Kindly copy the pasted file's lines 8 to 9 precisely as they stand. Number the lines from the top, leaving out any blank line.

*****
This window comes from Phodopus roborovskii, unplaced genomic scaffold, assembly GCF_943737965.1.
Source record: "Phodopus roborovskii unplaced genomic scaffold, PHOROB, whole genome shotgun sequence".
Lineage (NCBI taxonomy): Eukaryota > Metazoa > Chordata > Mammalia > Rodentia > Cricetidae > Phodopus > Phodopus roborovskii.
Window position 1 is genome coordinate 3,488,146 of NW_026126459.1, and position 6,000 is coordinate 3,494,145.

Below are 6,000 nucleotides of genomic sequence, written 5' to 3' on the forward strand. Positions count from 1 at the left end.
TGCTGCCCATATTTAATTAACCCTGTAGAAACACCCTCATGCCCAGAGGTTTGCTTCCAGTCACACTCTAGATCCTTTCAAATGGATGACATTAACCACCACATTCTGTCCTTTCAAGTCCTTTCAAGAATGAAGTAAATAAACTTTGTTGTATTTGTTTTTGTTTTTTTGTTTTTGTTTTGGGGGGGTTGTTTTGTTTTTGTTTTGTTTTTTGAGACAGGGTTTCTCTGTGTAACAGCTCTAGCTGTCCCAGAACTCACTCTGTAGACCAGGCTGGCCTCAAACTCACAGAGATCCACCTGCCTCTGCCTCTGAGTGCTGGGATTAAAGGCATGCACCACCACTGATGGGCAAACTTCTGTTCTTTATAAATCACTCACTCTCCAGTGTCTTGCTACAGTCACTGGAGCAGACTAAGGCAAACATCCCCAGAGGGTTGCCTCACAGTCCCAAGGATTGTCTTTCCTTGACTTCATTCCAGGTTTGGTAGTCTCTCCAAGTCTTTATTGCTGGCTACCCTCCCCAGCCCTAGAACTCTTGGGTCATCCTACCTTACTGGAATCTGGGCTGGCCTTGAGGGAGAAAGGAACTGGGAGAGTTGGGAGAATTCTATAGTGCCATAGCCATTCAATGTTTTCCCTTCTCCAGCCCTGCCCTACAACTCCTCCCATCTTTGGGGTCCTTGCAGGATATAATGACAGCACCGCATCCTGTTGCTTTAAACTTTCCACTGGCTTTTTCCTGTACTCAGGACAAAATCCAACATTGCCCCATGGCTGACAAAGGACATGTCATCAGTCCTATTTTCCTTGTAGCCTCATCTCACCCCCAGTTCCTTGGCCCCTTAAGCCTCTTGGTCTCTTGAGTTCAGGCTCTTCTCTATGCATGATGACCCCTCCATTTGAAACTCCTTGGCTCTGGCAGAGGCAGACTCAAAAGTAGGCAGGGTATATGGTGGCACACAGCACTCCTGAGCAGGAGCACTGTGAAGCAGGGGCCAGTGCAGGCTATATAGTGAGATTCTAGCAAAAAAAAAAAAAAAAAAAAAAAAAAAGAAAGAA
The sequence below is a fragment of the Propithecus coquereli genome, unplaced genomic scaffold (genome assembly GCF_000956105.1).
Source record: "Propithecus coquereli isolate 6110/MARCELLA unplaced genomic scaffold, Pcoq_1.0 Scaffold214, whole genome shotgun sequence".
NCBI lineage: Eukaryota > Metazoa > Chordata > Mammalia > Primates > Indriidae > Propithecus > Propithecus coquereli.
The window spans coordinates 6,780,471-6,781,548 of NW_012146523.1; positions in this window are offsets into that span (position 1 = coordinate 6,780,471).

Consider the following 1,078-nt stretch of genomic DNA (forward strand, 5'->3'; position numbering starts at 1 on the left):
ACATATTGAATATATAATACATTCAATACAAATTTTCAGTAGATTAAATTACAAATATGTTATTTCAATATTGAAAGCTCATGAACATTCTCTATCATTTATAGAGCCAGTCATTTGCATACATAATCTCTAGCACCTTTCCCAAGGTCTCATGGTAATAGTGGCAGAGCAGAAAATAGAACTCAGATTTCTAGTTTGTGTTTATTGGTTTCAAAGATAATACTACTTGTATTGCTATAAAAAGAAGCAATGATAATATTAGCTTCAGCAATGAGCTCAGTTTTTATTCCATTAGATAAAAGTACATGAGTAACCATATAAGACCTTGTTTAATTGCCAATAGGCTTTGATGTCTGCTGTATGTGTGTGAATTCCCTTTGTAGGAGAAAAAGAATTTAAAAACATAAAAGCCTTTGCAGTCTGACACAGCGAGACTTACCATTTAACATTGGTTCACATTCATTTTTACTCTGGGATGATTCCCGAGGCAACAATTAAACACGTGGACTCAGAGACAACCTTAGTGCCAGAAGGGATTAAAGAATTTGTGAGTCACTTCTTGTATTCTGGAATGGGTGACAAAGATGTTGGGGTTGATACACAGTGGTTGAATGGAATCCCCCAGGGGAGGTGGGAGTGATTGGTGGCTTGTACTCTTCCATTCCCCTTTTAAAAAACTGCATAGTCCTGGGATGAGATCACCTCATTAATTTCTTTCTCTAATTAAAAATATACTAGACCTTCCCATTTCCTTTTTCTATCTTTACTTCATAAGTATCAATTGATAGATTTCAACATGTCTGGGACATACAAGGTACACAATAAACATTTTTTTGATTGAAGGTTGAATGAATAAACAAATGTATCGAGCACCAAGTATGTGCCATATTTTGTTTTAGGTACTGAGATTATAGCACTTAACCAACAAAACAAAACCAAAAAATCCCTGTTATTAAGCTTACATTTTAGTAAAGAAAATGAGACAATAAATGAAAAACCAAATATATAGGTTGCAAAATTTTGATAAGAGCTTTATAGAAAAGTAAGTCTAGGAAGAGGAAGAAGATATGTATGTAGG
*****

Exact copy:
Source record: "Propithecus coquereli isolate 6110/MARCELLA unplaced genomic scaffold, Pcoq_1.0 Scaffold214, whole genome shotgun sequence".
NCBI lineage: Eukaryota > Metazoa > Chordata > Mammalia > Primates > Indriidae > Propithecus > Propithecus coquereli.